For 26 years of diabetes, body image has been a constant thing for me. I read too much about how insulin will put weight on you and how certain foods are terrible for diabetics. There are 8 million ways to eat and there are followers and believers in every way out there. With diabetics, people can become very dogmatic and almost religious about how they eat. I have fallen into this trap in the past as well. In the grand scheme of things, people need to do what works for them.
When I was following restrictive guidelines I thought I was winning with my disease and in control. There was something deeper going on. The problem with these restrictions for me are that once I mess up a bit, everything goes out the window and I binge. I had eating disorders in the past. I wouldn’t eat enough. It is hard to type that out because I have always been a bigger athletic looking guy who trained hard. I was scared to eat because having to take more insulin or possibly put on weight. I didn’t want to go birthday parties and work events scared me to death because I had to think of some reason why I couldn’t partake in some cake. Cake is something I used to live for on birthdays. I didn’t know how to make the cake or certain foods fit into how I was eating. This made me seem like some food snob. I had no problem killing a big old bacon cheeseburger no bun of course, but couldn’t fit a slice of cake into what I ate. What I thought was control was killing me.
I have written about this previously, but a huge eye opener is when my wife and I started dating and she pointed out that she ate more than me. I currently outweigh her by more than 100 pounds. It was crazy what and how I let my poor self image do to me. I think that no matter what I will still have some level of body image hang ups. Never being good enough is the thought that is behind my hang ups with diabetes and these insecurities.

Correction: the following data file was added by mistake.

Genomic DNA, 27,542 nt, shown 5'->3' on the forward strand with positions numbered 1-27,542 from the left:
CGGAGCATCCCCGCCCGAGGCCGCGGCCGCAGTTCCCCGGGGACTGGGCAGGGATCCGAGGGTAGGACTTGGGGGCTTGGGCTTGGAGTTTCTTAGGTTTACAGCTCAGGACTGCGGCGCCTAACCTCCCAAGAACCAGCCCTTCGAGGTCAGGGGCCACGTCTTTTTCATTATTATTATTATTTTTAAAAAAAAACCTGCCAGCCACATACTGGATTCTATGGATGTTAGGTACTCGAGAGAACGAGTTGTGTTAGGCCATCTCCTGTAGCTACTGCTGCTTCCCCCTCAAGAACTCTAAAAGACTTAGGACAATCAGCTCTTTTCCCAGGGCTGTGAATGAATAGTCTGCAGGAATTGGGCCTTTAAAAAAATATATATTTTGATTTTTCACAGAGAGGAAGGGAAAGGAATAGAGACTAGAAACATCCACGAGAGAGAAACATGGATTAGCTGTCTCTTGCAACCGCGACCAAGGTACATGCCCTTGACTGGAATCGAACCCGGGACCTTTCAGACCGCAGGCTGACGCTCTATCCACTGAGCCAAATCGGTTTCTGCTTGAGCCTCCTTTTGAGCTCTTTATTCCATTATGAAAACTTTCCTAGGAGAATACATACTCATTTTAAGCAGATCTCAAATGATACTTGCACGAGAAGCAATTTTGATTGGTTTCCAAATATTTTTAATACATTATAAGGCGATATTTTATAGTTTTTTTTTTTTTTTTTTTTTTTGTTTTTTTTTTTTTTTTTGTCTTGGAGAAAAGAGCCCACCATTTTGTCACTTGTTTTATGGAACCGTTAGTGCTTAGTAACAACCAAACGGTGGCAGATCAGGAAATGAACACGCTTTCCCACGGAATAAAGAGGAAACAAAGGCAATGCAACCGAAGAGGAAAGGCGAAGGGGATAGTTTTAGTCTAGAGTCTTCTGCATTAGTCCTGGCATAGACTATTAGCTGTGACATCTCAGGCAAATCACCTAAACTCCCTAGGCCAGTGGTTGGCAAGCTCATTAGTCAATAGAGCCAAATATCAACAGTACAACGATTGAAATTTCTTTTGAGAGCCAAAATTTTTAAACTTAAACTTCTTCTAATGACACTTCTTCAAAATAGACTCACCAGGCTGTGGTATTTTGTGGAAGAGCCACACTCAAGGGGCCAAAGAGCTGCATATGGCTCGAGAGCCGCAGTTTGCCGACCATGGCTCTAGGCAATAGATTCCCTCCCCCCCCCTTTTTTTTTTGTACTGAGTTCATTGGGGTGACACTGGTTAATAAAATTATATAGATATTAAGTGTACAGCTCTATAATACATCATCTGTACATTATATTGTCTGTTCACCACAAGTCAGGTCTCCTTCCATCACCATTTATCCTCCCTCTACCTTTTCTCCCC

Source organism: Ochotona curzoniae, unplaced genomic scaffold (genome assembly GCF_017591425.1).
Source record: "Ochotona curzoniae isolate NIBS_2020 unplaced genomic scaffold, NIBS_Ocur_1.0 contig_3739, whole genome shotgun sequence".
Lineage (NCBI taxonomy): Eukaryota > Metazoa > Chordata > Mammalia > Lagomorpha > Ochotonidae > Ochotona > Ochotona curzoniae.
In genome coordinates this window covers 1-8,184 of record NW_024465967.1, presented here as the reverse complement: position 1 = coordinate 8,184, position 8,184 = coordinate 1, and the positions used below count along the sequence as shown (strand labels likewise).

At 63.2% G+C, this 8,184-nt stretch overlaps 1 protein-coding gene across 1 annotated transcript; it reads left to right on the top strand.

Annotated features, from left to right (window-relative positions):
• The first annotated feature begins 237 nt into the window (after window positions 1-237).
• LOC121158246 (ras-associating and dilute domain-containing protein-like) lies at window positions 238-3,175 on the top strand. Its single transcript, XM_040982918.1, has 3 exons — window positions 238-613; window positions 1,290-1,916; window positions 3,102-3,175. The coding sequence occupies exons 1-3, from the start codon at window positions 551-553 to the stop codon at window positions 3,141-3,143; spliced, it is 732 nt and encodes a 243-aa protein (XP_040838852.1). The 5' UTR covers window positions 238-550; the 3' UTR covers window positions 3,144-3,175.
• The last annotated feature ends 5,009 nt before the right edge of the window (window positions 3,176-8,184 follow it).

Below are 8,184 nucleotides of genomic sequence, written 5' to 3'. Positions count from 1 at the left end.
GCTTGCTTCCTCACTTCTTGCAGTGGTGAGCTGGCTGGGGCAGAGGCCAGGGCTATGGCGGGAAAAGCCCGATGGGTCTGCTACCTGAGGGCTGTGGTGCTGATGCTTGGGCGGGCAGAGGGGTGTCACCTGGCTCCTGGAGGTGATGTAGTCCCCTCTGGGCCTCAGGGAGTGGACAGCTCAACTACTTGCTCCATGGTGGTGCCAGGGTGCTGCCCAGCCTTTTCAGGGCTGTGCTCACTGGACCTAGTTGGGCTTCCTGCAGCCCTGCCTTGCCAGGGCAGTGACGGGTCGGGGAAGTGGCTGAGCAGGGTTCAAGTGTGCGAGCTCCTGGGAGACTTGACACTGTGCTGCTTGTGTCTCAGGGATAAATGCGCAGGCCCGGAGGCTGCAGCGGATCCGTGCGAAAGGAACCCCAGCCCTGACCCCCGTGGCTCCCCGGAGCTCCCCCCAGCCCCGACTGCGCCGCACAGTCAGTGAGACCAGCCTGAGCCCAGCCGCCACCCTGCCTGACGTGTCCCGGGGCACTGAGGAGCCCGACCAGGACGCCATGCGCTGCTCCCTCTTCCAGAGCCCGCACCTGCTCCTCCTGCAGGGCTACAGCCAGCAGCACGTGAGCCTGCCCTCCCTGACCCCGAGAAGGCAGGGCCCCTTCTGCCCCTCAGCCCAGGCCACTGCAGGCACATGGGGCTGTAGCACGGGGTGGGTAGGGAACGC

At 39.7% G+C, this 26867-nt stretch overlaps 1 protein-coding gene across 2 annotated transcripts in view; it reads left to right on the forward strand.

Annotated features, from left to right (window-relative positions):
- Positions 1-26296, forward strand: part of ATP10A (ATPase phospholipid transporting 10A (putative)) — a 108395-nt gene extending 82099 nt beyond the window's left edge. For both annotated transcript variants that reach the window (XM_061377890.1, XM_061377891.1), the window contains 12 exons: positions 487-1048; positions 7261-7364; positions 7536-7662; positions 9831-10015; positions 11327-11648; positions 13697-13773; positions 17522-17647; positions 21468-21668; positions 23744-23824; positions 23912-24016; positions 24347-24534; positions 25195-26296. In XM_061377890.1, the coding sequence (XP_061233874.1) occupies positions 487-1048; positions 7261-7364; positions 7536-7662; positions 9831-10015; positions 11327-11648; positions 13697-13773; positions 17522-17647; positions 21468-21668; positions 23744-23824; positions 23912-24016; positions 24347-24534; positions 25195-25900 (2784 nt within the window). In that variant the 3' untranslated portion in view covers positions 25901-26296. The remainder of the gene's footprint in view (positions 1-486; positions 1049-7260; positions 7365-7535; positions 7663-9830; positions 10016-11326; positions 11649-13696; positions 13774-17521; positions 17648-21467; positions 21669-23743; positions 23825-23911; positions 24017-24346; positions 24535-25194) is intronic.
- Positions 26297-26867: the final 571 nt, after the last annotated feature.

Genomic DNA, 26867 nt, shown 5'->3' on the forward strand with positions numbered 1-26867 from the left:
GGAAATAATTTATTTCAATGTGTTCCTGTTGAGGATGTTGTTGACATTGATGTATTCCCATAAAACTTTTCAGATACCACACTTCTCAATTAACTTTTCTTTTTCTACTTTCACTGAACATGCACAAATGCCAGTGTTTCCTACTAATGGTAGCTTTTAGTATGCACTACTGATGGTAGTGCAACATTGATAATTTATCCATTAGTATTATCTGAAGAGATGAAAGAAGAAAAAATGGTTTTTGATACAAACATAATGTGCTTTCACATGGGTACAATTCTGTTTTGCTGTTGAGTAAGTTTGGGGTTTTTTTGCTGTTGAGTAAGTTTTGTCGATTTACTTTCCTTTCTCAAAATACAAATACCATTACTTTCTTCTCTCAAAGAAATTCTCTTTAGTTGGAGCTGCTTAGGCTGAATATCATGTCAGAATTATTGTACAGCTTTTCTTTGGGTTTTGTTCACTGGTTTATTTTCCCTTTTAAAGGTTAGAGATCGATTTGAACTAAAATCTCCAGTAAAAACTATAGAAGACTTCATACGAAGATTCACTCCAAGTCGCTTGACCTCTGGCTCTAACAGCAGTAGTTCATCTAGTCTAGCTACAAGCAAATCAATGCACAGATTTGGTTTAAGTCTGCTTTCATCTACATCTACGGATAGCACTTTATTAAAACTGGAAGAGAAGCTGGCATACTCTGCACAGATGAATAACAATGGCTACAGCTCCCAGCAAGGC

How have things changed over the years? One thing that has been very effective is accepting the fact that I am a bigger guy. Looking at old pictures of my father’s father and realizing that we almost are the same guy physically even down to the red hair. He weighed around 200 or so until his last few years. One other huge one is that I have been training with weights for over 20 years. seeing my strength numbers increase has made the weight gain okay. Noticing my body composition rather than the number on the scale helps hugely as well.
Here’s what I want you to realize from my experiences:
Your self-worth is not determined by a number on the scale.
Restrictions will lead to guilt and burnout.
Get stronger and you will gain confidence.